A photo of a pen and a stethoscope on a medical chart to represent The Cass Review

The Cass Review has now been released in full and has already attracted widespread condemnation from women’s, LGBTQIA+ and other equality focused groups. The document makes 32 recommendations and in this piece we take a little tour around what is recommended by The Cass Review.

The Cass Review is, to say the least, kind of underwhelming. For all of it’s many, many, many academic faults that show clear signs of contempt for trans youth and work to install the implication that cisgender outcomes are just better than transgender ones at the highest levels of healthcare, it really hasn’t stuck the bigot landing. It’s a dud.

Criticisms online have mostly focused on the research body used to justify what is recommended by The Cass Review. There is a lot to criticise as impossible standards of evidence are called for, unethical approaches are considered and the bar is set uniquely high for transgender youth in particular.

But I don’t personally find this all that compelling; even if there’s clear bias against trans youth in the methodology and the focus appears to be more about what bigots think than what benefits service users, ultimately The Cass Review didn’t find the smoking gun the transphobes wanted and we won, right?

Well we would have if not for what is recommended by The Cass Review. The 32 recommendations, informed by the highly conservative evidence base, look to impose further restrictions and control on trans lives — and not just the lives of trans youth with the scope of these recommendations including 25 year olds.

Given that we know The Cass Review has been majorly influenced by anti-trans activists with ties to conversion therapy efforts, it’s probably worth looking at some of the recommendations and how they relate back to what transphobes are doing to organise against trans liberation.

The first recommendation in The Cass Review worth pointing out is recommendation 2: “Clinicians should apply the assessment framework developed by the Review’s Clinical Expert Group, to ensure children/ young people referred to NHS gender services receive a holistic assessment of their needs to inform an individualised care plan. This should include screening for neurodevelopmental conditions, including autism spectrum disorder, and a mental health assessment. The framework should be kept under review and evolve to reflect emerging evidence.”

Transphobes have long been trying to argue that many young trans mascs aren’t really transgender and are instead simply gender confused autistic girls being taken advantage of by big pharma. Groups like Transgender Trend, who Cass follows on social media, have produced multiple documents along these lines.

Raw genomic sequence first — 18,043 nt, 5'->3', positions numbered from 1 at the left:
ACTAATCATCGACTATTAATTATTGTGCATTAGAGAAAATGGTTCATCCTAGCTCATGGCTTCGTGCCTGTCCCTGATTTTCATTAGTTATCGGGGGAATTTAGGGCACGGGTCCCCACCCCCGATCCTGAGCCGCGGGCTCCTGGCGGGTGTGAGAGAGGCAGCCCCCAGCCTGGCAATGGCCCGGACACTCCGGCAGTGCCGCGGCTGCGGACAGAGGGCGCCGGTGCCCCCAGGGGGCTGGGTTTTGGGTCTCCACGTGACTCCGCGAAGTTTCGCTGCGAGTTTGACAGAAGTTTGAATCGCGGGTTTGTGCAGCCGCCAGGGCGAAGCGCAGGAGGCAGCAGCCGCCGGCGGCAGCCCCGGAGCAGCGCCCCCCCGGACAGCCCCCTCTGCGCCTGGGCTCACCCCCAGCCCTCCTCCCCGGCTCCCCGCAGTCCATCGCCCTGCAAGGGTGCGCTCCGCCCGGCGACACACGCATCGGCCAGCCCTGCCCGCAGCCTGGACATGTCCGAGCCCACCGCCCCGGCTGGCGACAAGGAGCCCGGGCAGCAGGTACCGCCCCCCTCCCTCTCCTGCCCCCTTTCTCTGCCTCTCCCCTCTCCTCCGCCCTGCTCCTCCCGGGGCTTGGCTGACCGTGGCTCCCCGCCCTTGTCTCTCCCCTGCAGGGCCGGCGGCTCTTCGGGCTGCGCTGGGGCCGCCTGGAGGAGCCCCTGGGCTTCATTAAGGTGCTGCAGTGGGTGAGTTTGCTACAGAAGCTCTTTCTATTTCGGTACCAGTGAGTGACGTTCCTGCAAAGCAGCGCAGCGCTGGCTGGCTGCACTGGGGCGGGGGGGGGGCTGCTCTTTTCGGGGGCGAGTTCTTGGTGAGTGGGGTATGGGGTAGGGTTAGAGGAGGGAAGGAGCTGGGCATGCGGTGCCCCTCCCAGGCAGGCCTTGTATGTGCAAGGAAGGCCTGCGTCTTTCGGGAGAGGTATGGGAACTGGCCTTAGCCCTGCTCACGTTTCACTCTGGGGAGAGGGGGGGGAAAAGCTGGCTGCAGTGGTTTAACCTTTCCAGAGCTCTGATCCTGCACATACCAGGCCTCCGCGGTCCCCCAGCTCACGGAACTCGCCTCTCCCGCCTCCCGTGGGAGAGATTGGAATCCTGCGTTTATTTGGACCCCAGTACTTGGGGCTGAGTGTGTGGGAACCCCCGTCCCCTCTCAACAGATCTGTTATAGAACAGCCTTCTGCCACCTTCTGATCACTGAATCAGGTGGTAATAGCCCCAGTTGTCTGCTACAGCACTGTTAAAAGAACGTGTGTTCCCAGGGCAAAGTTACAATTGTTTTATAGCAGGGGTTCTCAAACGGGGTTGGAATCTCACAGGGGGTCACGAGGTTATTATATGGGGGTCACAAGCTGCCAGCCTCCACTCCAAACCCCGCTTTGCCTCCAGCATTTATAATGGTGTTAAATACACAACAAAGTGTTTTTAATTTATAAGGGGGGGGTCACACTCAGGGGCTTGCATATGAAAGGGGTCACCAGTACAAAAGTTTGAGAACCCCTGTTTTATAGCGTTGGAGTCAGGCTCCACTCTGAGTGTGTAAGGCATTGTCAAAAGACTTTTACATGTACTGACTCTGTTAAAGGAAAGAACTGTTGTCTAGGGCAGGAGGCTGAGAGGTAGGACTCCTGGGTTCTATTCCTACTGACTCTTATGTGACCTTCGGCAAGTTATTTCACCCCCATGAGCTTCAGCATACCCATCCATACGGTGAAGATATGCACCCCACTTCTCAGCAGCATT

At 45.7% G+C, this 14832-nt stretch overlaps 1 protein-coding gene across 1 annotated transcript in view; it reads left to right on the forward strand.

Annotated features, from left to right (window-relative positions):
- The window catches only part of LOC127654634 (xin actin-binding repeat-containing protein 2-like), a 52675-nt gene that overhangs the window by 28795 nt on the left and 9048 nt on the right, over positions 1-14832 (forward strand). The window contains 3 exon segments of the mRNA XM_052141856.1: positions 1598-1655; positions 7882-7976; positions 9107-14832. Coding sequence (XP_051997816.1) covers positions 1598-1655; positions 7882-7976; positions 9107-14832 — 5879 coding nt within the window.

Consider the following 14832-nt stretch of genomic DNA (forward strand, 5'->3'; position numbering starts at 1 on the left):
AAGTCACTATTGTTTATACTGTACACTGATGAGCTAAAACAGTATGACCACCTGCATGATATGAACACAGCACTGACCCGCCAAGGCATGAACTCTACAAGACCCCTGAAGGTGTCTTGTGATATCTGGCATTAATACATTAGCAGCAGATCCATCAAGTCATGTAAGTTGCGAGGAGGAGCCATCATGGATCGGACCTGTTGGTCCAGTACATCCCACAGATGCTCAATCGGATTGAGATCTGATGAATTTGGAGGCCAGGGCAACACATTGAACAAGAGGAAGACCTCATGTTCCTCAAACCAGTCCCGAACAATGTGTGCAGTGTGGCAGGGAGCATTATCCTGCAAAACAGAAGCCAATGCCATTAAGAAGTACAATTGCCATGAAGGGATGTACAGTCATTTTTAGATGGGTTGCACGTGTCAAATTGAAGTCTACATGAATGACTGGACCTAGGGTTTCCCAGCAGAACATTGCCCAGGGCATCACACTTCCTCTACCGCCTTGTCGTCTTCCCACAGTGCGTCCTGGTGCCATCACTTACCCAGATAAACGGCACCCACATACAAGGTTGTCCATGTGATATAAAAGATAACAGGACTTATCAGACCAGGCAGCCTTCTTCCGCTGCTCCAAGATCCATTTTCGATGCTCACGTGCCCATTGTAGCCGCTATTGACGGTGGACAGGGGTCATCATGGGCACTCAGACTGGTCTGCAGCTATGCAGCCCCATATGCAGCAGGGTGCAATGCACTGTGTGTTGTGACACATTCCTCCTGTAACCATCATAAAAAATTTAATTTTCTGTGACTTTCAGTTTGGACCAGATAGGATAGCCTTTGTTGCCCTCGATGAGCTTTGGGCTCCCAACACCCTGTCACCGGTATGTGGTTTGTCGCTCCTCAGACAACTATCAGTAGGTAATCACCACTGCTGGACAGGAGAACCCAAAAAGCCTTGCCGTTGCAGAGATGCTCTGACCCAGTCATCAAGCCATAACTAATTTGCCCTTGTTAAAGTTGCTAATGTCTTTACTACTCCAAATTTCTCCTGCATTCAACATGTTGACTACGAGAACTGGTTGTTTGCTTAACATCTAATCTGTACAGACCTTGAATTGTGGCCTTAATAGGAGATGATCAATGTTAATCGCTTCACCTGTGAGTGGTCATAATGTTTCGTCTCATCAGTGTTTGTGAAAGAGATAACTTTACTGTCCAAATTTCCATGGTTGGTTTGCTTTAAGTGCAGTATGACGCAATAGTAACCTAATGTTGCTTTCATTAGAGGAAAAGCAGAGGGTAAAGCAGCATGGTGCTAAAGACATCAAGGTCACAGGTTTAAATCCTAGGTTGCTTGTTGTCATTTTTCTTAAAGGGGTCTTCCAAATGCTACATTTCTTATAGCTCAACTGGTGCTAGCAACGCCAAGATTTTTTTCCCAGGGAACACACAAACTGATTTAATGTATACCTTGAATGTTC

So whereas I would accept and fully support screening for neurodivergence being part of the diagnostic process for trans youth under normal circumstances; these aren’t necessarily normal circumstances. Things like this should be watched with caution as it would be all too easy for this to become a barrier for neurodivergent trans youth in accessing care.

Recommendation 5: “NHS England, working with DHSC should direct the gender clinics to participate in the data linkage study within the lifetime of the current statutory instrument. NHS England’s Research Oversight Board should take responsibility for interpreting the findings of the research.” Is also worth of a bit of side-eye.

It has already made the mainstream anti-trans press who ran with fearmongering headlines concerned about “the fate” of 9,000 trans people who began transition in youth services but have been moved to adult services due to age. The Cass Review was unable to get data from adult services on account of the human right to privacy and the fact that our medical data is *our* medical data; not yours.

Trans people shouldn’t be forced to participate in research. Especially not to satiate bigot whinging. If research is being done then it should be something trans people of all age groups are able to opt into or out of.

Recommendation 6 is a long one and has a couple of addendums. “The evidence base underpinning medical and non-medical interventions in this clinical area must be improved. Following our earlier recommendation to establish a puberty blocker trial, which has been taken forward by NHS England, we further recommend a full programme of research be established. This should look at the characteristics, interventions and outcomes of every young person presenting to the NHS gender services.”

As we know, the intention for this puberty blocker trial is to hold treatment hostage for participation in the trial. This is horrific and completely unethical. But it gets worse in the first addendum;

“• The puberty blocker trial should be part of a programme of research which also evaluates outcomes of psychosocial interventions and masculinising/ feminising hormones.”

I imagine following the same basis as above but also further worthy of caution as anti-trans efforts have previously attempted to argue that HRT doesn’t significantly improve mental health and is therefore not good treatment for transgender people. These arguments generally ignore (ever increasing) transphobia as a factor in a trans person’s mental health.

Recommendation 7: “Long-standing gender incongruence should be an essential pre-requisite for medical treatment but is only one aspect of deciding whether a medical pathway is the right option for an individual.” Essentially functions as a “get-out clause” for Doctors to avoid prescribing even when a patient has demonstrated gender incongruence for a long time.